Old Meets New: Using Smartphones To Scan Checks, PayPal-Style

When PayPal announced last week that its mobile application would be able to scan checks, it was a delicious marriage of the old and new worlds of payment. From the new: PayPal, a leader in the new wave of alternative payments, and the mobile app, the youngest of retail channels. And the old: paper checks, which are likely in their last generation—perhaps even last decade—of existence.

Todd Ablowitz, payment consultant and president of the Double Diamond Group, suggests that PayPal's check-capture-smartphone move—which puts it following financial old-timers including Chase Manhattan and USAA—makes it not such an upstart after all.

"The new PayPal mobile deposit product is interesting because it furthers PayPal toward being a bank-like entity. It sounds very exciting: I can just snap a pic of a check I want to deposit and, whammo!, it's in my account," Ablowitz said, adding that there's "a catch. The funds don't go right in my account. It takes three to five days to go in my account. Three to five days to get my money? Ouch! Why would I use that? PayPal, come back to me when I can get my money right away."

Actually, it could be slightly worse than that. PayPal is officially telling customers that check clearance might take as long as six days. The company handling the check processing for PayPal (BankServ) confirmed PayPal's timeframe but toned it down a little, stressing that six days is the maximum.

"Processing time for checks on PayPal's iPhone app is typically four days," but PayPal allows itself six days, said Brad Kvederis, BankServ's marketing director. "The six days is a couple of days too long" given that BankServ can do it in three days, Kvederis said, adding that the additional delay was "a business decision by PayPal."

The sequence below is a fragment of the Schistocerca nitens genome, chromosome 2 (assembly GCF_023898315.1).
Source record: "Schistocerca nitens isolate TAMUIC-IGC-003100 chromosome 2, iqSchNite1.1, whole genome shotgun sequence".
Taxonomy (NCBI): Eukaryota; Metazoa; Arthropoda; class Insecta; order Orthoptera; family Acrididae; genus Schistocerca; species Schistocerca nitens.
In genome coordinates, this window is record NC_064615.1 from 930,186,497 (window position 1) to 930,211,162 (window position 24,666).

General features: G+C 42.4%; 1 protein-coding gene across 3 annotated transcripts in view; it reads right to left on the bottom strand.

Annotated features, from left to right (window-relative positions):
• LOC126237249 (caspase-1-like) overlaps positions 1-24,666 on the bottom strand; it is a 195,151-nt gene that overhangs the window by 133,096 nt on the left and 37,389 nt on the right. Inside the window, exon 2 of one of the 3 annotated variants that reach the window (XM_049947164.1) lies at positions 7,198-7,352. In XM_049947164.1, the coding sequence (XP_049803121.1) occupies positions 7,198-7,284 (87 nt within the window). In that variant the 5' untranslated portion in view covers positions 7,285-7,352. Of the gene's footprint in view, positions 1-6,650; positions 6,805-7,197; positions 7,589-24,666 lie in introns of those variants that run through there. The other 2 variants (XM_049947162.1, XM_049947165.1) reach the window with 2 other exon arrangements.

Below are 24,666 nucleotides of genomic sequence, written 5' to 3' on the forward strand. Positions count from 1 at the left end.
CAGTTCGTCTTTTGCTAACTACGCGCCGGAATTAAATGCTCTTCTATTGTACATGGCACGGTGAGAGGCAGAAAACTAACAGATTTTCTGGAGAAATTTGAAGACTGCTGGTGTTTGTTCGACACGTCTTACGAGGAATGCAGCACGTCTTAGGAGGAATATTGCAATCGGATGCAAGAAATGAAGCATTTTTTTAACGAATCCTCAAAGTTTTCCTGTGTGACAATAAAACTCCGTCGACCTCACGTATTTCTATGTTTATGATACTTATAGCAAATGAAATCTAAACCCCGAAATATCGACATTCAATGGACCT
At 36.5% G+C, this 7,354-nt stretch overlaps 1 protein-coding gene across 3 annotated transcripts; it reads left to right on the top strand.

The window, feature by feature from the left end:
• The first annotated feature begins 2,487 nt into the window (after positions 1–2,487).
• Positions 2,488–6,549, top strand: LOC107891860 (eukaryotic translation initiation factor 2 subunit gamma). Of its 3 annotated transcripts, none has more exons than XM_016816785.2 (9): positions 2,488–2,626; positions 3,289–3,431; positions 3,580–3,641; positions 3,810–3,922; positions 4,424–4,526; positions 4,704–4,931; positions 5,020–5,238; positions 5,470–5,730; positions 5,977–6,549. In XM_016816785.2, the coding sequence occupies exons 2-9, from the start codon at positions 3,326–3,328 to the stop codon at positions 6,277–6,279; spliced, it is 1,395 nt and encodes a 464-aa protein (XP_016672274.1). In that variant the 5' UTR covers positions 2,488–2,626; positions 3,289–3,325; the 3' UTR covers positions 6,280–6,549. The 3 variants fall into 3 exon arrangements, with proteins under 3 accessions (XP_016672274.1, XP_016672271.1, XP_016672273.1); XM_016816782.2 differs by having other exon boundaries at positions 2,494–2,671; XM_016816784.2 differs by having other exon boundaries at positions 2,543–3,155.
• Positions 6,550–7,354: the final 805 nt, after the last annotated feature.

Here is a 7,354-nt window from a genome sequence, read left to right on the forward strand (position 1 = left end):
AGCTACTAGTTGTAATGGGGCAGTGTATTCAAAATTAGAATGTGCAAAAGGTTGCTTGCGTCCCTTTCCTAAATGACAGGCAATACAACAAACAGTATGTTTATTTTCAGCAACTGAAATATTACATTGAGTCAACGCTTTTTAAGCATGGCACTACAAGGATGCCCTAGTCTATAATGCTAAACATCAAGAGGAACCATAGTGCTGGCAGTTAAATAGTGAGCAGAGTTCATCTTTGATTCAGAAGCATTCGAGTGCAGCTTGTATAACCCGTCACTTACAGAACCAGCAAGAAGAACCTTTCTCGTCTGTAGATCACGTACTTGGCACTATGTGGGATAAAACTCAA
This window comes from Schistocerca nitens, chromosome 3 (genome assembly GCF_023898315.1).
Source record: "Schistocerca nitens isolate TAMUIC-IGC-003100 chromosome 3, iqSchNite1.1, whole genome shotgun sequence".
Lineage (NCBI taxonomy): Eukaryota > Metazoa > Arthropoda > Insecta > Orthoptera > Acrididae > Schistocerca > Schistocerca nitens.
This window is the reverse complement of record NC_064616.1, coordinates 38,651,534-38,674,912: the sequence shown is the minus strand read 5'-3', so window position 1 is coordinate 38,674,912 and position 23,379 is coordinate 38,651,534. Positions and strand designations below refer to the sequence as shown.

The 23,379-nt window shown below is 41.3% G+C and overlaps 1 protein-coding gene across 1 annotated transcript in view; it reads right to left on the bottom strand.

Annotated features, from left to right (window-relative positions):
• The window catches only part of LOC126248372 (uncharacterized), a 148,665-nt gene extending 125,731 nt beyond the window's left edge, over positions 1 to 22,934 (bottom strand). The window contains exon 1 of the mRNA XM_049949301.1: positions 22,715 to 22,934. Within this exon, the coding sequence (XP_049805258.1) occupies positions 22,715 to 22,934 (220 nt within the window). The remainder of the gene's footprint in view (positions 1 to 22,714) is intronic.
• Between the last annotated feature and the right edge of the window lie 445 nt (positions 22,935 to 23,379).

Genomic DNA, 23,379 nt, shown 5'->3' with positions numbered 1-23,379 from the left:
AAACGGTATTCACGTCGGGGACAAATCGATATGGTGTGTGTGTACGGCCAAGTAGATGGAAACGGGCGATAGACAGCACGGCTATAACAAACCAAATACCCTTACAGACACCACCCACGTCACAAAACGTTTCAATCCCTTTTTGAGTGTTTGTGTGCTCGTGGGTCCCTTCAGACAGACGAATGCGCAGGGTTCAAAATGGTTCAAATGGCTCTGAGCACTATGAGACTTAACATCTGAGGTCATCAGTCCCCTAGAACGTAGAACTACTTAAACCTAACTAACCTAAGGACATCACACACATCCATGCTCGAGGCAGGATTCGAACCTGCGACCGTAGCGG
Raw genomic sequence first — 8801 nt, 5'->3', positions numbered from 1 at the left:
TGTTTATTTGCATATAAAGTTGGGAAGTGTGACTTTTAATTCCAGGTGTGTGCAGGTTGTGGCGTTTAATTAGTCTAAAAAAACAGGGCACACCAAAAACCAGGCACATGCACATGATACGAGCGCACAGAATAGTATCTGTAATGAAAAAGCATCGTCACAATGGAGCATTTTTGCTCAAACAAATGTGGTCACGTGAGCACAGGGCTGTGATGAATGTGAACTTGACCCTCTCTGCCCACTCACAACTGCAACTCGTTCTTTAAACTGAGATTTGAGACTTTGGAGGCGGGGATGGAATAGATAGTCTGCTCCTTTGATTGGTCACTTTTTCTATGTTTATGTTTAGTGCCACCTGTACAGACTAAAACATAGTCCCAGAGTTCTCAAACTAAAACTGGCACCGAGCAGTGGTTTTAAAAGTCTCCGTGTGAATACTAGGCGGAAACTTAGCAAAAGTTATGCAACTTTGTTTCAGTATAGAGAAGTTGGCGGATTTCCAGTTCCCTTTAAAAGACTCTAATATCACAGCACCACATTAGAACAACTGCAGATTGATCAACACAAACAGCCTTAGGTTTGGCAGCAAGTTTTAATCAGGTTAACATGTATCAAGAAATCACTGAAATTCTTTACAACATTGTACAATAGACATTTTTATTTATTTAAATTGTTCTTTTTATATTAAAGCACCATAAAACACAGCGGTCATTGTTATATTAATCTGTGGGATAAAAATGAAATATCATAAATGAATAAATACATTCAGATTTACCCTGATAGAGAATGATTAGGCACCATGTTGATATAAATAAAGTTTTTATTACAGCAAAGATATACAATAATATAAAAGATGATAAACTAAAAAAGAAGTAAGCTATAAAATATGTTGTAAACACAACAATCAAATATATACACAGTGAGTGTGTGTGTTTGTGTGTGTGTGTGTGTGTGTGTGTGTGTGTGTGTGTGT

As a practical matter, though, it's unlikely most consumers who are comfortable using checks would notice the additional delay. Still, it's a fascinating example of the newest technologies offering a bridge to those consumers who are still most comfortable with the older approaches.

PayPal calls its new capability, logically enough, "mobile check capture" and describes the service as one that "allows consumers to transfer checks into their PayPal balance by simply taking a photo of the check with their iPhone. Once photographed, just hold onto your check for 15 days and then you can throw it away," said PayPal spokesperson Yulimar Chiu.

No offense, but if I was using this new service, I'd wait to get some official confirmation that the money arrived before throwing anything away. Preferably—and this illustrates the generational divide at issue here—I'd want it in writing.

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